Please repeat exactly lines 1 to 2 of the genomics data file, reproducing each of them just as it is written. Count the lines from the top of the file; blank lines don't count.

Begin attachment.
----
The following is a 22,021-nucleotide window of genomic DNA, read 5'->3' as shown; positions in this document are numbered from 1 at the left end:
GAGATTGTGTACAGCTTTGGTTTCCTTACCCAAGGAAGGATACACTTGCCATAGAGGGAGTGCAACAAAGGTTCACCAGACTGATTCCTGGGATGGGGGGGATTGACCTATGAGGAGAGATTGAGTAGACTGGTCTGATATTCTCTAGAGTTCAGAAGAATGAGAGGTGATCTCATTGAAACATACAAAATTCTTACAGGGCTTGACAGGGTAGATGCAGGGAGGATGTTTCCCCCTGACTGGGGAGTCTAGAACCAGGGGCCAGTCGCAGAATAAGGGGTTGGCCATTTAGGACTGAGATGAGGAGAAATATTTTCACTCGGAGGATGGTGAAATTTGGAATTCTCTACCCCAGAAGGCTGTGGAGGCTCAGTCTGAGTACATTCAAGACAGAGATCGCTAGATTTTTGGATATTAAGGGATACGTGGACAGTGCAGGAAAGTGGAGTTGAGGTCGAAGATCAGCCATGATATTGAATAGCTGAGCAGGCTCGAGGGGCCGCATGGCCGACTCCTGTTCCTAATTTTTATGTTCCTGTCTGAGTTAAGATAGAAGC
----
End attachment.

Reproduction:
The following is a 22,021-nucleotide window of genomic DNA, read 5'->3' as shown; positions in this document are numbered from 1 at the left end:
GAGATTGTGTACAGCTTTGGTTTCCTTACCCAAGGAAGGATACACTTGCCATAGAGGGAGTGCAACAAAGGTTCACCAGACTGATTCCTGGGATGGGGGGGATTGACCTATGAGGAGAGATTGAGTAGACTGGTCTGATATTCTCTAGAGTTCAGAAGAATGAGAGGTGATCTCATTGAAACATACAAAATTCTTACAGGGCTTGACAGGGTAGATGCAGGGAGGATGTTTCCCCCTGACTGGGGAGTCTAGAACCAGGGGCCAGTCGCAGAATAAGGGGTTGGCCATTTAGGACTGAGATGAGGAGAAATATTTTCACTCGGAGGATGGTGAAATTTGGAATTCTCTACCCCAGAAGGCTGTGGAGGCTCAGTCTGAGTACATTCAAGACAGAGATCGCTAGATTTTTGGATATTAAGGGATACGTGGACAGTGCAGGAAAGTGGAGTTGAGGTCGAAGATCAGCCATGATATTGAATAGCTGAGCAGGCTCGAGGGGCCGCATGGCCGACTCCTGTTCCTAATTTTTATGTTCCTGTCTGAGTTAAGATAGAAGC